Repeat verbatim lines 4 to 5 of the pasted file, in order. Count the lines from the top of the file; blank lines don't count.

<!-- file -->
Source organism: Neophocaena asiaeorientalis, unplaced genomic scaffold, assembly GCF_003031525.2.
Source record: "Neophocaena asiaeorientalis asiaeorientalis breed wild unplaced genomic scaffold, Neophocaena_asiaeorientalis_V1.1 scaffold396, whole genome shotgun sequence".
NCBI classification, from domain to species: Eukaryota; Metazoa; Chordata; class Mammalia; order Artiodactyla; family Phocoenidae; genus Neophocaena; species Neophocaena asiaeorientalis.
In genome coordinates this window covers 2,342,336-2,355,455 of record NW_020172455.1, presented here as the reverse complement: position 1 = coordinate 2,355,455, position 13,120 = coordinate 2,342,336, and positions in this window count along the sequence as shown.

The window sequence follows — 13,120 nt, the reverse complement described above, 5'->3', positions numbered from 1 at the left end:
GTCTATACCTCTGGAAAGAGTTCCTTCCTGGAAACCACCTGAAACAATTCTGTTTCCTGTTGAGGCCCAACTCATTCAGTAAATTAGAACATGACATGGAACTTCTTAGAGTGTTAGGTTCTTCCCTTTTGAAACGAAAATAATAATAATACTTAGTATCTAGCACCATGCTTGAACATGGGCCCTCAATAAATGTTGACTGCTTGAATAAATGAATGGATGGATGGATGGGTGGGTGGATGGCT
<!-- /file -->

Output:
In genome coordinates this window covers 2,342,336-2,355,455 of record NW_020172455.1, presented here as the reverse complement: position 1 = coordinate 2,355,455, position 13,120 = coordinate 2,342,336, and positions in this window count along the sequence as shown.

The window sequence follows — 13,120 nt, the reverse complement described above, 5'->3', positions numbered from 1 at the left end: